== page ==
Re: [OPE-L] Venezuela After the Referendum

From: GERALD LEVY (gerald_a_levy@MSN.COM)
Date: Wed Dec 05 2007 - 09:16:13 EST

>>> I agree wit everything you say. But I feel that there is a deeper problem here that needs to be addressed.Once again Venezuela experience shows that the change of political power must be accompanied by the change of property rights.And this in turn requires some radical political measures. This cannot be done without centralising the political power. Justifiably people expect some improvements in the material conditions of their lives. If political measures are delayed in that respect understandably people will get impatient and will not show any interests in what so ever is happening in the country. That almost half of the people did not go to vote is a sign of tiredness. In South Africa political power has changed. Black people got their citizen rights. But the material conditions of their lives have hardly changed. Just because the South African government did not touched property rights.  <<<
Hi Dogan:
The change in property rights, though, requires a commitment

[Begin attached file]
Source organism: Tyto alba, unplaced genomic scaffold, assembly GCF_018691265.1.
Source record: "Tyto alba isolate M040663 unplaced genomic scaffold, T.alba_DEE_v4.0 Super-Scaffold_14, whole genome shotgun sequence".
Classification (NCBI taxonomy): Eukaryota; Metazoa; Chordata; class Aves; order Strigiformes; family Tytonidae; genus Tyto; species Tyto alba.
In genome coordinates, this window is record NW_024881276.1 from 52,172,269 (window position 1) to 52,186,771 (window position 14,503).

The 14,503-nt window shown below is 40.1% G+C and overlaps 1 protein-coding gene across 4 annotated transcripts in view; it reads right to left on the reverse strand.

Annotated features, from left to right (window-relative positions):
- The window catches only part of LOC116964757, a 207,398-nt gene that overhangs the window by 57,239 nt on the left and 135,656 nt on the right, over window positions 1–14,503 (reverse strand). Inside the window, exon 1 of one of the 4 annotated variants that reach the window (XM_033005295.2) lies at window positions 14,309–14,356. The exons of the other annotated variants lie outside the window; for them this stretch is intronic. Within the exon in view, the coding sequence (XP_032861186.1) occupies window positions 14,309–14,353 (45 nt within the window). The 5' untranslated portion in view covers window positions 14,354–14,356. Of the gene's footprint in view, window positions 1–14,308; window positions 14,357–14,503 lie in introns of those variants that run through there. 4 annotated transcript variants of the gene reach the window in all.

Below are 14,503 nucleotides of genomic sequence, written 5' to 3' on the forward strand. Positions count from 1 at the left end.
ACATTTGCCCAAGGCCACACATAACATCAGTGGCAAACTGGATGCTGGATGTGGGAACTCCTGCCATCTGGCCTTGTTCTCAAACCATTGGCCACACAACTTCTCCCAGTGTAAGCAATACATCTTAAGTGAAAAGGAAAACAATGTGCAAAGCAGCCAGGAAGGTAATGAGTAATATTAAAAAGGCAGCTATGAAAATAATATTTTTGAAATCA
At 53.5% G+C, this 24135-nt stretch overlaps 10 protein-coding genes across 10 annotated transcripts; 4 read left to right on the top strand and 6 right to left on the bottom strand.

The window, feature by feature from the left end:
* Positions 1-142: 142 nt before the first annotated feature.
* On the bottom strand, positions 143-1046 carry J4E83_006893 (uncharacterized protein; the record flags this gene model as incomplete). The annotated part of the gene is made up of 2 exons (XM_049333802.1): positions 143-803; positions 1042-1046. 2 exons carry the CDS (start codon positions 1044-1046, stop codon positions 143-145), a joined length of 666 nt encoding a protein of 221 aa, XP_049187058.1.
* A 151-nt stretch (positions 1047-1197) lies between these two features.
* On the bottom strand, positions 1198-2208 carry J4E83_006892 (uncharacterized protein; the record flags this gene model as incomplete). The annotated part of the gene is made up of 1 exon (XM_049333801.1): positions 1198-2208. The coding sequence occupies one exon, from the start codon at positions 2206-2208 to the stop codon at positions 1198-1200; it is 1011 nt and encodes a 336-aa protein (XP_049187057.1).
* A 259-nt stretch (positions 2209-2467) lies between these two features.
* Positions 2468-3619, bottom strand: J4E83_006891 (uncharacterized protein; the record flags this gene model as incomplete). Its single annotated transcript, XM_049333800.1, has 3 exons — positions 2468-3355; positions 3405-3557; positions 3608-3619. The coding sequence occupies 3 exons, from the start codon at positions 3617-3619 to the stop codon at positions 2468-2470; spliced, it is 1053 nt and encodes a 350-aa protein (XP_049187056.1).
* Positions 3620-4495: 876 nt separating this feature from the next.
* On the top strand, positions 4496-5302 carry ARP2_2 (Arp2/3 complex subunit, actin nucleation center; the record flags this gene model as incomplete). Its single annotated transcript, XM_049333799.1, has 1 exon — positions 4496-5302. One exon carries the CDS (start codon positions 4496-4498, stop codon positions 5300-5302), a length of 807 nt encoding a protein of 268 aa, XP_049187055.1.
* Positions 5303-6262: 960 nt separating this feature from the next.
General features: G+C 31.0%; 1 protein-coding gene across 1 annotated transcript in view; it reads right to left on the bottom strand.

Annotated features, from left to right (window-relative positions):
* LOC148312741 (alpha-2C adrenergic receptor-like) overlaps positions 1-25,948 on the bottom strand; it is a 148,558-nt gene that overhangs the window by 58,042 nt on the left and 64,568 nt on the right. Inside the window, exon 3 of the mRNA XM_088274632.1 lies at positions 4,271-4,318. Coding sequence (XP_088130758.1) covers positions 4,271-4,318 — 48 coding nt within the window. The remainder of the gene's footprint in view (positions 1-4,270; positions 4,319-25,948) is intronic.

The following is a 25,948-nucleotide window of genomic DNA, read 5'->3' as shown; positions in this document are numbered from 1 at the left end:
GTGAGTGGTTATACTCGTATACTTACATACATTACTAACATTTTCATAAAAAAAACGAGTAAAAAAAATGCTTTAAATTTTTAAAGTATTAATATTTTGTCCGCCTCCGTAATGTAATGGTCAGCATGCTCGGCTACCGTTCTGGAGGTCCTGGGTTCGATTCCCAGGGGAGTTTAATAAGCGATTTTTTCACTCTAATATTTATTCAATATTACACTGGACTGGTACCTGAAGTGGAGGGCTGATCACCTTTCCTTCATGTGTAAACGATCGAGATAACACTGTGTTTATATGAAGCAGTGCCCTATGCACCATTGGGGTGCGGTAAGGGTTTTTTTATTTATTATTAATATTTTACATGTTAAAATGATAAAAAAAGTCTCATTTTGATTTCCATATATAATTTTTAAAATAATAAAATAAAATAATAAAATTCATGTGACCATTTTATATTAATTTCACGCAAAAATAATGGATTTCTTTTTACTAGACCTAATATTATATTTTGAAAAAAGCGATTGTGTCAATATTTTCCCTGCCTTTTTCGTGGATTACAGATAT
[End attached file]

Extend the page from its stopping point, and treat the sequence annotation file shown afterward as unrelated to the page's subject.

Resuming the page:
and understanding on the part of the masses for such a change.
History, I think, teaches us that revolutionary change can not be
imposed (or, at least, sustained) from above by enlightened leaders.
As Mike L recently put it, "Without workers' control, there can be
no socialism".    A corollary might be:  without mass participation
and consensus, there can be no genuine revolution.  This is 
a message that should have been learned in Venezuela when the
masses, following the brief  CIA-inspired coup, took to the streets
and put Chavez back in the President's office.  Chavez owes 
everything - including his life - to that mass support. The challenge, 
thus, for the Bolivarians  is to assist in the empowerment of the
masses - the ones who will in the last analysis be the agents of
revolutionary change. 
In solidarity, Jerry

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